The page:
While it has been known in the art to convert textual emoticon symbols into graphic representations, it has heretofore not been known to also play any sort of audio in response to the particular emoticon being displayed or transmitted. Accordingly, the present invention is directed to a method for linking sounds and emoticons to allow a first user or sender to send an emoticon to a recipient or second user such that the recipient sees the emoticon and hears a sound associated with it.

SUMMARY OF THE INVENTION

Briefly described, the present invention comprises a method and apparatus for linking sounds and emoticons to allow a recipient of a message containing an emoticon to hear audio associated with the emoticon. In one aspect of the invention, the first user or sender establishes a link or association between the emoticon being sent and a sound file to be associated with that particular emoticon. The emoticon is then transmitted from the sender to the recipient along with the link or association such that the recipient can hear the audio when the emoticon is displayed.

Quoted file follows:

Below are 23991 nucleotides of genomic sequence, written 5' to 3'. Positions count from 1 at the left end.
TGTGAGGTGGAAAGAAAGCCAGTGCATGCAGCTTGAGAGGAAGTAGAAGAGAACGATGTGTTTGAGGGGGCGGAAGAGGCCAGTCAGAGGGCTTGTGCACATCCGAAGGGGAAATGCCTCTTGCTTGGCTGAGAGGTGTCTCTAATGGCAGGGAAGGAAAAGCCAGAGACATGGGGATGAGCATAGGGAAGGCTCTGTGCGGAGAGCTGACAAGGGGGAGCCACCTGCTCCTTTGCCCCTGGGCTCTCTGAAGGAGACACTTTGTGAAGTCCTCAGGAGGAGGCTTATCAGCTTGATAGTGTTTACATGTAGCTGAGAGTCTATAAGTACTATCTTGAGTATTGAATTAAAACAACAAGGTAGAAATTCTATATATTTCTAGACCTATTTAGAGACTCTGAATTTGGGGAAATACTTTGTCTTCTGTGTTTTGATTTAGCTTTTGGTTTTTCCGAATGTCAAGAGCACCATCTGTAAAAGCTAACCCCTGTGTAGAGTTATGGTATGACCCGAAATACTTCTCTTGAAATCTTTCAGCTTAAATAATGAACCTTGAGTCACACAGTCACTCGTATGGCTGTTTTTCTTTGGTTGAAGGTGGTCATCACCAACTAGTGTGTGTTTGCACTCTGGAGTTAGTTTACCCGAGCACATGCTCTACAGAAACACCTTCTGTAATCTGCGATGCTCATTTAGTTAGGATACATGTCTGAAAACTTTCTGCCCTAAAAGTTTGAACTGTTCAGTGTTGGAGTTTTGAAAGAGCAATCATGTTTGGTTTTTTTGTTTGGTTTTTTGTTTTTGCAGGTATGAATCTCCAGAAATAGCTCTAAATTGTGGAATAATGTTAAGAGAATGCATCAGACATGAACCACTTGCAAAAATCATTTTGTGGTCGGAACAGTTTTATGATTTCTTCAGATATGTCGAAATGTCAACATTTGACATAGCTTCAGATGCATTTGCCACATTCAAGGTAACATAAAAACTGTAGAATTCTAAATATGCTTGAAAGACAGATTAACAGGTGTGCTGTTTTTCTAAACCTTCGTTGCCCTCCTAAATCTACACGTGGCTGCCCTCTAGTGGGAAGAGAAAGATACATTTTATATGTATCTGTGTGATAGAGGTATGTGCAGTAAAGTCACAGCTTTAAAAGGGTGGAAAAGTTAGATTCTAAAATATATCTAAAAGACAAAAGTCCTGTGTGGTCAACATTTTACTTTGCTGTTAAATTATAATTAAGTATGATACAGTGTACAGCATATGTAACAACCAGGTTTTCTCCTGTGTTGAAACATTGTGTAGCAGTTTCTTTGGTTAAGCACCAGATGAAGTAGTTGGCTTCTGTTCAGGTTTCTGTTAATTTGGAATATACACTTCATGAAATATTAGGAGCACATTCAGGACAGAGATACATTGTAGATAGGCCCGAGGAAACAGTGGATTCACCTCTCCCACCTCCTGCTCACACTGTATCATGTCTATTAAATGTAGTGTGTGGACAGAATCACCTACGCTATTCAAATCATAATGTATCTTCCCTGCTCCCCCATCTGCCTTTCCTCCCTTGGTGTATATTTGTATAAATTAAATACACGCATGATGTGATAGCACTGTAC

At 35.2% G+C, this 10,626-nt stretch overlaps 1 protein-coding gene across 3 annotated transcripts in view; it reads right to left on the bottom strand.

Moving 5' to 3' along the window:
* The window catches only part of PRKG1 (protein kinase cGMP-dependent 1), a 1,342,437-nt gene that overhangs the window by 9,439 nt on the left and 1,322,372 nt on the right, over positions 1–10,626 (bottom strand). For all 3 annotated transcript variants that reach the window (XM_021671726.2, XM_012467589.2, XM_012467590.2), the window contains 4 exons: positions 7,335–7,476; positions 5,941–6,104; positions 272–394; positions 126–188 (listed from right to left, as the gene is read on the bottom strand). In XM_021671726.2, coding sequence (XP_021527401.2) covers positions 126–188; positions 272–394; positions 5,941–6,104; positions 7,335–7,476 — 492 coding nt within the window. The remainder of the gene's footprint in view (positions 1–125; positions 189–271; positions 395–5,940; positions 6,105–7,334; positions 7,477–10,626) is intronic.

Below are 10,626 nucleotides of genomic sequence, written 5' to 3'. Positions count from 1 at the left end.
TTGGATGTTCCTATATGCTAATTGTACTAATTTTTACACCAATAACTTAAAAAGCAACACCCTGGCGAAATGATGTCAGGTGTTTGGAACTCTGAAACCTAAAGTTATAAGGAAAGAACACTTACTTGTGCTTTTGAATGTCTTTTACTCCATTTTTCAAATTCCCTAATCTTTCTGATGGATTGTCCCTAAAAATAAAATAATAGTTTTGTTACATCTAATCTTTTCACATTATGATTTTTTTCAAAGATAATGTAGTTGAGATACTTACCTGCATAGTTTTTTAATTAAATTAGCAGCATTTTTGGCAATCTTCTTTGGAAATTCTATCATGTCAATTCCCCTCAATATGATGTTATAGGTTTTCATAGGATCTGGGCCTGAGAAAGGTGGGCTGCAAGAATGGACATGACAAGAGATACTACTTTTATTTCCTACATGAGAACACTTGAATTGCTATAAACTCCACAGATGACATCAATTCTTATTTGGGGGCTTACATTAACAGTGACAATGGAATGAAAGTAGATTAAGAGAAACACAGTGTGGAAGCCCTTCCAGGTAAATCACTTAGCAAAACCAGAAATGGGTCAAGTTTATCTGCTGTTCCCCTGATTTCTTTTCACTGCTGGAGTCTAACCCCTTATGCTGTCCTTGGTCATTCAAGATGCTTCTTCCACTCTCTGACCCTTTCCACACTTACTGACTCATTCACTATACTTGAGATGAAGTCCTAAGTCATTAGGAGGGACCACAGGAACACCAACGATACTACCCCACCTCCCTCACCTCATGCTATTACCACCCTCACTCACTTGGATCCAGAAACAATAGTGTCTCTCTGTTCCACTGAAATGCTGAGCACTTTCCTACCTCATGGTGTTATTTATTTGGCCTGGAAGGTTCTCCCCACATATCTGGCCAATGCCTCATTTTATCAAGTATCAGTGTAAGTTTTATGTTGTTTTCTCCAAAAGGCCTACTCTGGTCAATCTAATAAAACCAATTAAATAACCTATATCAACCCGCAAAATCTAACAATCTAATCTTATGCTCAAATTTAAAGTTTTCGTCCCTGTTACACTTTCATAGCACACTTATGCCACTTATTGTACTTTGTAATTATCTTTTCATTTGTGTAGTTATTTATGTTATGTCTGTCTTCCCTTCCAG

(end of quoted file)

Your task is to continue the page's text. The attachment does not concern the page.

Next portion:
In another aspect, the invention as disclosed herein involves the use of a communications server which can create the link or association between the emoticon and a sound file. This can be done more or less automatically. For example, the server can be programmed to link a particular sound file with a particular emoticon for every sender. Alternatively, the server can be programmed to allow different sound files to be associated with the same emoticon, depending upon the preferences of the sender. Thus, a first sender or user can choose a particular sound file to be associated or linked with an emoticon, while a different sender or user can choose a different sound file to be automatically associated or linked with an emoticon anytime that particular sender sends a message containing that emoticon.